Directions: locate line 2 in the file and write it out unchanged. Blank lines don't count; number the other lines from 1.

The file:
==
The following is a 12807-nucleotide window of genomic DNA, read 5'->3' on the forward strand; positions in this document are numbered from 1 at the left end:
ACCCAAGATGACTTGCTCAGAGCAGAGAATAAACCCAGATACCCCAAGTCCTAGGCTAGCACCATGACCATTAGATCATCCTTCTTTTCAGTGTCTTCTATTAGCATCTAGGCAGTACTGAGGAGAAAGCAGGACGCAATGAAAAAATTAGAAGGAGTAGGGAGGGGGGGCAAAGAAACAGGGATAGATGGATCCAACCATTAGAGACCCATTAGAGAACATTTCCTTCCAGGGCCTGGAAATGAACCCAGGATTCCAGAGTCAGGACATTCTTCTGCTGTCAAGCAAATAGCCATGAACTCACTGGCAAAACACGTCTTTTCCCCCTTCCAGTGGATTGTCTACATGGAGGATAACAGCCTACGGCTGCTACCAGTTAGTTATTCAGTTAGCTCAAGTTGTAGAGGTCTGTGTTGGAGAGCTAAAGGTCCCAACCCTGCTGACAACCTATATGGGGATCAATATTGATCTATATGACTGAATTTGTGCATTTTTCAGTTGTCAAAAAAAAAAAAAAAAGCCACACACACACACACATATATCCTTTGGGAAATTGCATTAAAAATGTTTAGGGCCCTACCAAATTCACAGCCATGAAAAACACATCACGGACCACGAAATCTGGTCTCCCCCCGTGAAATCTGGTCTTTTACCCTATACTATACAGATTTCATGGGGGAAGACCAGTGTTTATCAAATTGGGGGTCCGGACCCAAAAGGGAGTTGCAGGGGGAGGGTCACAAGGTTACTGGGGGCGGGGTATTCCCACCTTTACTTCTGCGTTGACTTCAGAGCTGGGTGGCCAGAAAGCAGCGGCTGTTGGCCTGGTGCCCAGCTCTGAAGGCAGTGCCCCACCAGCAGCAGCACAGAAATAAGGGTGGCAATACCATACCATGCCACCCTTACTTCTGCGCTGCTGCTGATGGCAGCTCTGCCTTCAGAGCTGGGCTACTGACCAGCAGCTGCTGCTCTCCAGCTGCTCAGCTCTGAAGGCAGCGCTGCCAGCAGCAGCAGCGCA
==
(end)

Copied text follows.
ACCCAAGATGACTTGCTCAGAGCAGAGAATAAACCCAGATACCCCAAGTCCTAGGCTAGCACCATGACCATTAGATCATCCTTCTTTTCAGTGTCTTCTATTAGCATCTAGGCAGTACTGAGGAGAAAGCAGGACGCAATGAAAAAATTAGAAGGAGTAGGGAGGGGGGGCAAAGAAACAGGGATAGATGGATCCAACCATTAGAGACCCATTAGAGAACATTTCCTTCCAGGGCCTGGAAATGAACCCAGGATTCCAGAGTCAGGACATTCTTCTGCTGTCAAGCAAATAGCCATGAACTCACTGGCAAAACACGTCTTTTCCCCCTTCCAGTGGATTGTCTACATGGAGGATAACAGCCTACGGCTGCTACCAGTTAGTTATTCAGTTAGCTCAAGTTGTAGAGGTCTGTGTTGGAGAGCTAAAGGTCCCAACCCTGCTGACAACCTATATGGGGATCAATATTGATCTATATGACTGAATTTGTGCATTTTTCAGTTGTCAAAAAAAAAAAAAAAAGCCACACACACACACACATATATCCTTTGGGAAATTGCATTAAAAATGTTTAGGGCCCTACCAAATTCACAGCCATGAAAAACACATCACGGACCACGAAATCTGGTCTCCCCCCGTGAAATCTGGTCTTTTACCCTATACTATACAGATTTCATGGGGGAAGACCAGTGTTTATCAAATTGGGGGTCCGGACCCAAAAGGGAGTTGCAGGGGGAGGGTCACAAGGTTACTGGGGGCGGGGTATTCCCACCTTTACTTCTGCGTTGACTTCAGAGCTGGGTGGCCAGAAAGCAGCGGCTGTTGGCCTGGTGCCCAGCTCTGAAGGCAGTGCCCCACCAGCAGCAGCACAGAAATAAGGGTGGCAATACCATACCATGCCACCCTTACTTCTGCGCTGCTGCTGATGGCAGCTCTGCCTTCAGAGCTGGGCTACTGACCAGCAGCTGCTGCTCTCCAGCTGCTCAGCTCTGAAGGCAGCGCTGCCAGCAGCAGCAGCGCA